• Passionfruit sponge (Alan Benson)Source: Alan Benson

This sponge will have you wanting an excuse to make afternoon tea every day. There are two main tricks when making a sponge: don’t over-whisk the mixture once you have added the flour – only whisk it until the mixture is just combined. Also, sponges don’t take long to bake and, if overcooked, will easily become dry, so keep a close eye on them when baking.






Skill level

Average: 3.1 (644 votes)


  • 160 ml (⅔ cup) thickened cream
  • 80 ml (⅓ cup) fresh passionfruit pulp

Sponge layers

  • melted butter, to grease
  • 4 eggs, at room temperature
  • 165 g (¾ cup) caster sugar
  • 60 ml (¼ cup) milk
  • 20 g butter
  • 110 g (¾ cup) self-raising flour, plus extra to dust
  • 30 g (¼ cup) cornflour

Passionfruit icing

  • 180 g (1½ cup) pure icing sugar
  • 1½ tbsp fresh passionfruit pulp
  • approx. 3 tsp boiling water

Cook's notes

Oven temperatures are for conventional; if using fan-forced (convection), reduce the temperature by 20˚C. | We use Australian tablespoons and cups: 1 teaspoon equals 5 ml; 1 tablespoon equals 20 ml; 1 cup equals 250 ml. | All herbs are fresh (unless specified) and cups are lightly packed. | All vegetables are medium size and peeled, unless specified. | All eggs are 55-60 g, unless specified.


To make the sponge layers, place the oven rack in the lower third of the oven and then preheat it to 180°C. Brush 2 x 20 cm shallow (sandwich) cake tins with a little melted butter to lightly grease. Line the bases with circles of baking paper. Lightly brush the paper with a little more melted butter and then dust the bases and sides of the tins with a little flour to lightly coat, tapping out any excess.

Use an electric mixer with a whisk attachment on medium speed to whisk the eggs in a medium bowl until frothy. Add the sugar a spoonful at a time, whisking well between each addition, until the mixture is very thick and pale (this will take about 8 minutes). Lift the whisk out of the mixture and draw a figure eight, if the trail stays on the surface long enough for you to finish drawing, then the mixture is ready. If not, continue to whisk for a further minute and then test again.

Heat the milk and butter in a small saucepan over medium heat, just until the butter melts. Remove from the heat. Sift the flour and cornflour together over the egg mixture. Immediately pour the warm milk mixture down the side of the bowl and whisk again with the electric mixer briefly, until the flour mixture is just incorporated (be careful not to overmix).

Divide the mixture evenly between the cake tins (see Baker’s tips) and gently tap the tins on the benchtop 3 times to settle the mixture. Bake in preheated oven for 18-20 minutes or until the cakes are a pale golden colour, spring back when lightly touched in the centre, and start pulling away from the sides of the tins. Remove from the oven and stand for 2 minutes before turning onto a wire rack, top-side up (see Baker’s tips), to cool completely.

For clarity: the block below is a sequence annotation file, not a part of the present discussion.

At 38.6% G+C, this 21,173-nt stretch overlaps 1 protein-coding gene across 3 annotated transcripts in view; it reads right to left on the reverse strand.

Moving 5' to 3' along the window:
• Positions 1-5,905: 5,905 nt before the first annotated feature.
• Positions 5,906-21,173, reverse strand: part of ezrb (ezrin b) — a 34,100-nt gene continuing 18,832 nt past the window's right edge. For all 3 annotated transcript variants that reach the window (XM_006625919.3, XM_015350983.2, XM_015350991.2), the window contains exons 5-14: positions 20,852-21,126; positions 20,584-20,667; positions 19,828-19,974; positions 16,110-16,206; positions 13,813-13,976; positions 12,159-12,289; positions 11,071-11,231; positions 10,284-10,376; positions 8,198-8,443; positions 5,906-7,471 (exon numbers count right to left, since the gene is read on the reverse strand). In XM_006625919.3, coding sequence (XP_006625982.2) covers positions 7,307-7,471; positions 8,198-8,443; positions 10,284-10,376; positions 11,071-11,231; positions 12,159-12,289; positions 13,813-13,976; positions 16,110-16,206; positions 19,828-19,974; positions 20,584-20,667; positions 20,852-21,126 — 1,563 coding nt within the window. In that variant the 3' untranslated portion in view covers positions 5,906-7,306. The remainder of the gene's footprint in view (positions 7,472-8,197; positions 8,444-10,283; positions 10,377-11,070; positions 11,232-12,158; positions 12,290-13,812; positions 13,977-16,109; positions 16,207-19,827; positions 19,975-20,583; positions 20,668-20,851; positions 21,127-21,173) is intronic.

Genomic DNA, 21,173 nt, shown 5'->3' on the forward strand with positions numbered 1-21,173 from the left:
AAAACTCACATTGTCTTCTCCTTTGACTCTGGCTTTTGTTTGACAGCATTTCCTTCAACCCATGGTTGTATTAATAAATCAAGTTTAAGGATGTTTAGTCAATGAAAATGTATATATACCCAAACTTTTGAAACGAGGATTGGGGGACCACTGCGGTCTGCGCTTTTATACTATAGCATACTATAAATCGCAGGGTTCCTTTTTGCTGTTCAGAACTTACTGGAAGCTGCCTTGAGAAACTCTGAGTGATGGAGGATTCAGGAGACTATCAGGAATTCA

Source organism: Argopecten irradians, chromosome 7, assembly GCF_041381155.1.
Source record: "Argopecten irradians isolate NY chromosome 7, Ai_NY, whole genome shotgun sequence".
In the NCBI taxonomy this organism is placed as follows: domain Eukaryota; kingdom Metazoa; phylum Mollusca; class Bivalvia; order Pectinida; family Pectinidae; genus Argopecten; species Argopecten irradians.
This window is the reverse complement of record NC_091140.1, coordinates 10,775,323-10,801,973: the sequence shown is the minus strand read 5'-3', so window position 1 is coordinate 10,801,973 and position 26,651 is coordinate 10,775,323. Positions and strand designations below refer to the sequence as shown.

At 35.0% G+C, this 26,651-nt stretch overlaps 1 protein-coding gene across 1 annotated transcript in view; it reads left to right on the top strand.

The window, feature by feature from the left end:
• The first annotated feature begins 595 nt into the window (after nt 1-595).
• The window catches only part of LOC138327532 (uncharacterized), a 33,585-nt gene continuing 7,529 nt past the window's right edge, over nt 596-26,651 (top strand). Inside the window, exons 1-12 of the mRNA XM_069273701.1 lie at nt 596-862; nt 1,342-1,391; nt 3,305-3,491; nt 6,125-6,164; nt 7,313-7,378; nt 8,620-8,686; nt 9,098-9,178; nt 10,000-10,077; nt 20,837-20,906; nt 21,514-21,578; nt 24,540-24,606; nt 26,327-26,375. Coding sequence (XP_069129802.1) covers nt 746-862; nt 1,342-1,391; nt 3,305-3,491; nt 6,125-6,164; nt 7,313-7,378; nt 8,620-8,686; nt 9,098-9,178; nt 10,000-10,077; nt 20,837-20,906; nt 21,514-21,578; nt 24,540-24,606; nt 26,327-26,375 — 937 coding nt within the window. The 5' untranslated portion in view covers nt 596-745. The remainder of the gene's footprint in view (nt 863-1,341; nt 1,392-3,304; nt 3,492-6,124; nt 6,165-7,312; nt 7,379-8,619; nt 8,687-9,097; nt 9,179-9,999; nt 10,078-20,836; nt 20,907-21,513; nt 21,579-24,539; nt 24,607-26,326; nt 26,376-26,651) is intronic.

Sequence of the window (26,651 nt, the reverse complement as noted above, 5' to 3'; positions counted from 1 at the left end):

To make the passionfruit icing, sift the icing sugar into a medium bowl. Add the passionfruit pulp and enough boiling water to mix to a thin, spreadable icing. Cover tightly with plastic wrap and set aside. Use an electric mixer with a whisk attachment or a balloon whisk to whisk the cream in a medium mixing bowl until firm peaks form. Use a large metal spoon or spatula to fold the passionfruit pulp through the whipped cream until just swirled through. Place one layer of the sponge on a serving plate or cake stand and spread with the passionfruit cream. Top with the remaining sponge layer. Spread the passionfruit icing evenly over the top layer of the sponge, allowing it to drip down the sides slightly. Set aside for 20 minutes or until the icing sets before serving in slices.


Baker's tips

• You will need about 5 large passionfruit for this recipe.
• To divide the mixture evenly between the tins, weigh the tins with the mixture in them to make sure they are the same.
• When removing the cakes from the tins, turn them onto a wire rack covered with a tea towel before inverting onto another rack. The tea towel will prevent the rack marking the tops of the cakes.
• The unfilled sponge cakes will keep in an airtight container at room temperature for up to 1 day. Once filled, the cake will keep in an airtight container in the fridge for up to 2 days. Stand at room temperature for at least 30 minutes before serving.


Anneka's mission is to connect home cooks with the magic of baking, and through this, with those they love. Read our interview with her or for hands-on baking classes and baking tips, visit her at BakeClub. Don't miss what's coming out of her oven via Facebook, Twitter, Instagram and Pinterest.

Photography by Alan Benson. Styling by Kristine Duran-Thiessen. Food preparation by Tina McLeish.

For more recipes, view our online column, Bakeproof: Sponge cake.